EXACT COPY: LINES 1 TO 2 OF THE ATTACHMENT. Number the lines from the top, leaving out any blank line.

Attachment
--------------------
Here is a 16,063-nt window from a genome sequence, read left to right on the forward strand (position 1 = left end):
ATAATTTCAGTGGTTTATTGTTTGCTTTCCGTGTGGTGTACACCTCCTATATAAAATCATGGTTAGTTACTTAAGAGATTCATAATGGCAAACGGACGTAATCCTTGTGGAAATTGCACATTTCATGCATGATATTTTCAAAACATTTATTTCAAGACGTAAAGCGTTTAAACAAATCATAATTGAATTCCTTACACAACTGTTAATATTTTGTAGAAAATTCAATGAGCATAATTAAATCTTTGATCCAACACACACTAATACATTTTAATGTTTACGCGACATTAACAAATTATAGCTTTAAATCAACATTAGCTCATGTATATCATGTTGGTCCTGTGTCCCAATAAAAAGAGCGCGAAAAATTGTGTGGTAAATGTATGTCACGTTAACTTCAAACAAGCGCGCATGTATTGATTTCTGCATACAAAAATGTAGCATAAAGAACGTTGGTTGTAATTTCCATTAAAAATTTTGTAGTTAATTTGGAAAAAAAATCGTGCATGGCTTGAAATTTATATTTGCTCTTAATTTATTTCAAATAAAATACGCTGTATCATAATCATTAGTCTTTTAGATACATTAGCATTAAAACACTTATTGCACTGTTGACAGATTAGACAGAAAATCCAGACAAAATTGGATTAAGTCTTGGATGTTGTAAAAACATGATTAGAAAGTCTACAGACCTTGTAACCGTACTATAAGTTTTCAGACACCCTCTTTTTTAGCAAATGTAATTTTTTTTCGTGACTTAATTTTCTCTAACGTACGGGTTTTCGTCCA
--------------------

Here is a 16,063-nt window from a genome sequence, read left to right on the forward strand (position 1 = left end):
ATAATTTCAGTGGTTTATTGTTTGCTTTCCGTGTGGTGTACACCTCCTATATAAAATCATGGTTAGTTACTTAAGAGATTCATAATGGCAAACGGACGTAATCCTTGTGGAAATTGCACATTTCATGCATGATATTTTCAAAACATTTATTTCAAGACGTAAAGCGTTTAAACAAATCATAATTGAATTCCTTACACAACTGTTAATATTTTGTAGAAAATTCAATGAGCATAATTAAATCTTTGATCCAACACACACTAATACATTTTAATGTTTACGCGACATTAACAAATTATAGCTTTAAATCAACATTAGCTCATGTATATCATGTTGGTCCTGTGTCCCAATAAAAAGAGCGCGAAAAATTGTGTGGTAAATGTATGTCACGTTAACTTCAAACAAGCGCGCATGTATTGATTTCTGCATACAAAAATGTAGCATAAAGAACGTTGGTTGTAATTTCCATTAAAAATTTTGTAGTTAATTTGGAAAAAAAATCGTGCATGGCTTGAAATTTATATTTGCTCTTAATTTATTTCAAATAAAATACGCTGTATCATAATCATTAGTCTTTTAGATACATTAGCATTAAAACACTTATTGCACTGTTGACAGATTAGACAGAAAATCCAGACAAAATTGGATTAAGTCTTGGATGTTGTAAAAACATGATTAGAAAGTCTACAGACCTTGTAACCGTACTATAAGTTTTCAGACACCCTCTTTTTTAGCAAATGTAATTTTTTTTCGTGACTTAATTTTCTCTAACGTACGGGTTTTCGTCCA